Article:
Kohoutek, Pitzer College’s annual music festival, was nearly shut down this past Saturday by Claremont Police Department officers, who arrived in response to a noise complaint. The festival, which frequently attracts more than 1,000 attendees, including students, parents and big-name artists, was forced to move indoors to the Gold Student Center, which limited attendees to 200 and put a damper on proceedings. By 10 p.m., far fewer than 200 festival goers remained.
The two-day festival began smoothly April 19, but issues began the next day around 3 p.m. when Campus Safety officers alerted the organizers to a noise complaint. The organizers responded by reducing the volume.
Shortly after the complaint, CPD arrived and spoke with EB Kolbrener PZ ’21 and Julia Fradkin PZ ’21, two of the festival organizers.
The students said the officers were apologetic and tried to help mediate the situation between the organizers and the disgruntled “community member” who issued the complaint.
“The police informed the caller that the sound had been turned [down] by 50 percent and if they called again, the leaders of the festival would be arrested,” Kolbrener said. “It sounds like whoever was on the other end said ‘go through with that, you have to shut off the event completely.’”
Much to the dismay and frustration of everyone involved, when another call came, the organizers had to shut down the music or be arrested.
The organizers said the officers told them that due to California state law, anyone who repeatedly calls to report a disturbance of the peace twice or more in 24 hours essentially has full control over the situation. CPD would not provide a detailed account of the incident.
Moderate noise is allowed in Claremont between 7 a.m. and 10 p.m., according to a city code summary, but the city “has established strict standards to control excessive and annoying noise.”
The city code makes exceptions to noise policies for events “conducted pursuant to a permit or license issued by the city.” The Kohoutek organizers did not have a permit for the event, but said police told them it wouldn’t have made a difference in this instance.
“The police informed the caller that the sound had been turned [down] by 50 percent and if they called again, the leaders of the festival would be arrested. It sounds like whoever was on the other end said ‘go through with that, you have to shut off the event completely.’” – EB Kolbrener PZ ’21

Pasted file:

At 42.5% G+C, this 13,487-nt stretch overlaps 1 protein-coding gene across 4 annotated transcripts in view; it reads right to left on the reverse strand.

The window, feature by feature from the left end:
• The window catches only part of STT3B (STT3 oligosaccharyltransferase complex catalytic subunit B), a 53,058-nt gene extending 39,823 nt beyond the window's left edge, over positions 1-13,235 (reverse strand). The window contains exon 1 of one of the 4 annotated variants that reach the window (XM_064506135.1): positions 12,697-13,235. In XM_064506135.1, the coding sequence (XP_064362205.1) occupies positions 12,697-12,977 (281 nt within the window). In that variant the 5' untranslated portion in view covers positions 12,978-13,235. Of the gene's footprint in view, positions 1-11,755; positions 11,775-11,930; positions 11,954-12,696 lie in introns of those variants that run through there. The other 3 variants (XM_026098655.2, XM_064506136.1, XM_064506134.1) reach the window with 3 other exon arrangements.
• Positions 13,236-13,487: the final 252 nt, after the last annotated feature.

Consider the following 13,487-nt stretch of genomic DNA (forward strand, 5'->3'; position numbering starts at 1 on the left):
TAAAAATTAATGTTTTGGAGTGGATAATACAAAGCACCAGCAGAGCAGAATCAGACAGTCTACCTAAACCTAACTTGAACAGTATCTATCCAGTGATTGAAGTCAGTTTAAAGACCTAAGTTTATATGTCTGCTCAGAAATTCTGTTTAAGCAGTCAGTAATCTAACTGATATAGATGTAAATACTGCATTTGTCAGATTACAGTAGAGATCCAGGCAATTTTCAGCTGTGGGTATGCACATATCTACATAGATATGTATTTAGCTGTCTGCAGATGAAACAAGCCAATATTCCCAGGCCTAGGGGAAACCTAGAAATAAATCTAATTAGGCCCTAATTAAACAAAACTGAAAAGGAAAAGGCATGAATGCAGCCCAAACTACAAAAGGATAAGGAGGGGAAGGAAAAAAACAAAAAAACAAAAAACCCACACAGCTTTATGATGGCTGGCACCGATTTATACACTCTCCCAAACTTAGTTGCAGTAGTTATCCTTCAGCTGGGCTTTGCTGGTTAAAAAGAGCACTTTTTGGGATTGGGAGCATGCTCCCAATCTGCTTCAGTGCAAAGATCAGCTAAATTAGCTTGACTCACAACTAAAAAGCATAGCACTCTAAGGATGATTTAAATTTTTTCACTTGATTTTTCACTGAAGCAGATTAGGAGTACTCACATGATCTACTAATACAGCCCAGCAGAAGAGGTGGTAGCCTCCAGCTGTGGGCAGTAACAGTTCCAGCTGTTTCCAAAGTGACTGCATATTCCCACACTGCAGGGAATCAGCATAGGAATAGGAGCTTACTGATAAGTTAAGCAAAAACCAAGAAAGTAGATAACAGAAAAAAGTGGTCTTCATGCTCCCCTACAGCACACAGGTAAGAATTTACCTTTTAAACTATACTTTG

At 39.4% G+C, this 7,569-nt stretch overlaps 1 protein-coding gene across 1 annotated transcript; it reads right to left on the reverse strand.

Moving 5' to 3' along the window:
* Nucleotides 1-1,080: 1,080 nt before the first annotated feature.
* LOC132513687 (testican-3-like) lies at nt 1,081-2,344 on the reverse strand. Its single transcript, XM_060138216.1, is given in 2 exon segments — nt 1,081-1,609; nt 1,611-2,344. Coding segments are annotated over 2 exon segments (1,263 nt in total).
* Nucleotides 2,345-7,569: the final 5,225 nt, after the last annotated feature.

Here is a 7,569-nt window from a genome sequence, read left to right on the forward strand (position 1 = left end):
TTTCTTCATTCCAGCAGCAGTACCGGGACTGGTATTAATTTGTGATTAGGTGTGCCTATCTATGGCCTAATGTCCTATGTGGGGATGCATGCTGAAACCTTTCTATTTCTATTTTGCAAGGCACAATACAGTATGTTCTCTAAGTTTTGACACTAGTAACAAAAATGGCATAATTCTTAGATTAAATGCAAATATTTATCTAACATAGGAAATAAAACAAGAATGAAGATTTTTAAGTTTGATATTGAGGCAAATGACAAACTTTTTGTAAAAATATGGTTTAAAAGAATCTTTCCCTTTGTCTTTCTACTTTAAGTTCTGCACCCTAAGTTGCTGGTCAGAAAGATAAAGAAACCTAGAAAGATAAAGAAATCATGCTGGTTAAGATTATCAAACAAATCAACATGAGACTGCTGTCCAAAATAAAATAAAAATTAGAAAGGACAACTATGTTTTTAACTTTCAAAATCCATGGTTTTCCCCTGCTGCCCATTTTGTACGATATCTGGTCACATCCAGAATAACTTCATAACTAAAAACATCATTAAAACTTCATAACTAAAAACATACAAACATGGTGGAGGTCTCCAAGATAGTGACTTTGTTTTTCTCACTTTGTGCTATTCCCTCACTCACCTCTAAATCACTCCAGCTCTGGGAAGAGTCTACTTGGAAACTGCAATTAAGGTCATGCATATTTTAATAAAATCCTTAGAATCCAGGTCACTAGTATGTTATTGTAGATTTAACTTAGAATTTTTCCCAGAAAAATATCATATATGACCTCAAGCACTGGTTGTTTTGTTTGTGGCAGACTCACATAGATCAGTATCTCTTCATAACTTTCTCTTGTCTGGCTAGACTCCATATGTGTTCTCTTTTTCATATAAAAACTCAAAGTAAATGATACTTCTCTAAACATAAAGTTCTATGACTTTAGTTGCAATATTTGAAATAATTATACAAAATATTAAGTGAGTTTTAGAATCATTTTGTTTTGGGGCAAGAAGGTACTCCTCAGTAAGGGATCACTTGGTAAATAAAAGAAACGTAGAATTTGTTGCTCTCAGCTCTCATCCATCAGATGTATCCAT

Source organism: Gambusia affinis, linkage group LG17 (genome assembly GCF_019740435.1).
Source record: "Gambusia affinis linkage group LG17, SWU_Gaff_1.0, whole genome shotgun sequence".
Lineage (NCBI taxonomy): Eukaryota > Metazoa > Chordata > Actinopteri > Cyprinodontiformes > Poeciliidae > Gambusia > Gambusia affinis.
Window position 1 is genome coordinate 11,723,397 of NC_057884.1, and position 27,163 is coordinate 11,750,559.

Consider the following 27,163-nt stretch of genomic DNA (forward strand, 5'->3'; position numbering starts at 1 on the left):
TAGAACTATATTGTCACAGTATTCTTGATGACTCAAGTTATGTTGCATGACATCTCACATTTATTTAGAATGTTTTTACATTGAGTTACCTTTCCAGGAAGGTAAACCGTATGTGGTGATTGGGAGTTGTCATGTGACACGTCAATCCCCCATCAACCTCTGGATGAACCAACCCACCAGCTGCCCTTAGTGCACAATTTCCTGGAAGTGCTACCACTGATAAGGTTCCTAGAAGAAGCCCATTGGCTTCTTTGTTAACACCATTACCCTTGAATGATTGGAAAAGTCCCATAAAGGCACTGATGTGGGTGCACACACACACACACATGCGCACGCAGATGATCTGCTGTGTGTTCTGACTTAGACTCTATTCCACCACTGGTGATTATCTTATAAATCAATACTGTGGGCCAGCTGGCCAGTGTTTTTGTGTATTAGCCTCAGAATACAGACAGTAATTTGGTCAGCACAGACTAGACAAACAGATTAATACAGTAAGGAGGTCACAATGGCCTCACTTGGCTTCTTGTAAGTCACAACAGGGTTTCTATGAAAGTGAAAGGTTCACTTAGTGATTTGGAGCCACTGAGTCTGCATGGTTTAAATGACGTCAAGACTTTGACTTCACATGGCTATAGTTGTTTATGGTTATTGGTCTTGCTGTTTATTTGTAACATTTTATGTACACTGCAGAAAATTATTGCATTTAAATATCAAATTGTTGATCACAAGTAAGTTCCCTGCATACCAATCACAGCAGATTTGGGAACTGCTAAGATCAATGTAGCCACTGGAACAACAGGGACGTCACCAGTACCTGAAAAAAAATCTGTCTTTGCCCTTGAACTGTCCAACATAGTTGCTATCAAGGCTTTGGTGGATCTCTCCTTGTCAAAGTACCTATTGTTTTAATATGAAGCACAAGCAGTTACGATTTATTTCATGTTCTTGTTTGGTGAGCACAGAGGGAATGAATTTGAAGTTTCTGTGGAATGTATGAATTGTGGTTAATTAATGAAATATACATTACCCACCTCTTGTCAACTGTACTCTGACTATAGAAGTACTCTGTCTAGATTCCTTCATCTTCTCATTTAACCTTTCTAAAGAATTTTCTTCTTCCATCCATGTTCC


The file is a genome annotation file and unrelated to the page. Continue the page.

Kolbrener and Fradkin reluctantly asked Gravy, the band on stage, to stop playing. In the meantime, UTI, an improv group, went on stage while the organizers set out to find other arrangements.
Fradkin said the organizers shut down the event for about an hour and a half after UTI’s performance while scrambling to find a new space where they could better monitor the volume. Because of the move, several acts had to be canceled, including Donna, Pangea, Moms After Dark and Groove Nation.
“We’re really torn up about it, but there was nothing we could do,” Fradkin said.
Kohoutek staff supervisor and assistant dean of student affairs Alayna Sessions-Goins worked with the organizers to find a new venue. She called deans across the campuses to find a new space, but it seemed most practical to set up inside the GSC.
Though the GSC’s limited space decreased the number of people who could attend, Sessions-Goins said it was the quickest and cheapest option. The Pitzer community immediately responded by offering to help organizers move to the new space and later cleaning it up.
“Something I’ve been thinking about is the juxtaposition of the one really entitled, selfish, privileged person versus the entire Pitzer community that came together and helped us move it and make things work,” Fradkin said. “Honestly it’s just made me really love this community of Pitzer students.”
Kohoutek has been running for more than 40 years at Pitzer, and involves significant work and planning by the organizers throughout the year, Kolbrener said.
Sessions-Goins said this is the earliest in the day the festival has received a noise complaint in at least 14 years. She said organizers have had to shut down the festival before, but usually not until the late night or early morning.
“Something I’ve been thinking about is the juxtaposition of the one really entitled, selfish, privileged person versus the entire Pitzer community that came together and helped us move it and make things work. Honestly, it’s just made me really love this community of Pitzer students.” – Julia Fradkin PZ ’21
At the beginning of the school year, Kolbrener, Fradkin and Anna Horton PZ ’19 began planning with the Kohoutek committee. The group devoted significant time at weekly or twice-weekly meetings to coordinating 5C-wide fundraising, artist outreach and promotional work, among many other tasks.
Sessions-Goins lamented that much of the organizers’ hard work — and a portion of the nearly $22,000 budget — went to waste.
“They fundraised across the 5Cs, they were funded by all the colleges, they worked with vendors, they worked to bring free food to the event, they booked amazing artists, and then on top of that, there were families that drove out for the event, and almost none of our student bands got to perform,” she said.
Emily Kuhn PZ’22 is an aspiring Environmental Justice Journalist from Santa Barbara, California. In her free time, Emily enjoys (hula) hoop dancing, storytelling, and being outside playing music.